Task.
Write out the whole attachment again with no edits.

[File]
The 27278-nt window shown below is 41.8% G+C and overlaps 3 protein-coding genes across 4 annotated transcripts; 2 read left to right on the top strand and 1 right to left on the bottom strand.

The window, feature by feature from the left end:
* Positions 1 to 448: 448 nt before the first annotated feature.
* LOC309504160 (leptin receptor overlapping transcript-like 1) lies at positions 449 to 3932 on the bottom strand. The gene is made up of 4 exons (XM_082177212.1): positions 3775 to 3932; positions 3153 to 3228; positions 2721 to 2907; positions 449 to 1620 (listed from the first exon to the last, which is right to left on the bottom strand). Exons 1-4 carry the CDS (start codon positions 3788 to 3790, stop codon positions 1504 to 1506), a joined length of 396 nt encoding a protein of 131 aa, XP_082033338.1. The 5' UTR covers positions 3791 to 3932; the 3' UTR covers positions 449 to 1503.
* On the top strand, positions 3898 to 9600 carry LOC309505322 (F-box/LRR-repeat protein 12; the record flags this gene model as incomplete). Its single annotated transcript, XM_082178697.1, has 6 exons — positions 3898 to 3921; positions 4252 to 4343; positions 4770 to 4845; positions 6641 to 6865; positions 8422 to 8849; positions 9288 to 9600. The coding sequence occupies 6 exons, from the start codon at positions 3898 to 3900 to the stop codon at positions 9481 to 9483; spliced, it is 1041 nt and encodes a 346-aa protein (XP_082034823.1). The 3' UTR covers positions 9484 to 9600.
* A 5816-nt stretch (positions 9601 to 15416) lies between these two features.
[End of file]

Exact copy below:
The 27278-nt window shown below is 41.8% G+C and overlaps 3 protein-coding genes across 4 annotated transcripts; 2 read left to right on the top strand and 1 right to left on the bottom strand.

The window, feature by feature from the left end:
* Positions 1 to 448: 448 nt before the first annotated feature.
* LOC309504160 (leptin receptor overlapping transcript-like 1) lies at positions 449 to 3932 on the bottom strand. The gene is made up of 4 exons (XM_082177212.1): positions 3775 to 3932; positions 3153 to 3228; positions 2721 to 2907; positions 449 to 1620 (listed from the first exon to the last, which is right to left on the bottom strand). Exons 1-4 carry the CDS (start codon positions 3788 to 3790, stop codon positions 1504 to 1506), a joined length of 396 nt encoding a protein of 131 aa, XP_082033338.1. The 5' UTR covers positions 3791 to 3932; the 3' UTR covers positions 449 to 1503.
* On the top strand, positions 3898 to 9600 carry LOC309505322 (F-box/LRR-repeat protein 12; the record flags this gene model as incomplete). Its single annotated transcript, XM_082178697.1, has 6 exons — positions 3898 to 3921; positions 4252 to 4343; positions 4770 to 4845; positions 6641 to 6865; positions 8422 to 8849; positions 9288 to 9600. The coding sequence occupies 6 exons, from the start codon at positions 3898 to 3900 to the stop codon at positions 9481 to 9483; spliced, it is 1041 nt and encodes a 346-aa protein (XP_082034823.1). The 3' UTR covers positions 9484 to 9600.
* A 5816-nt stretch (positions 9601 to 15416) lies between these two features.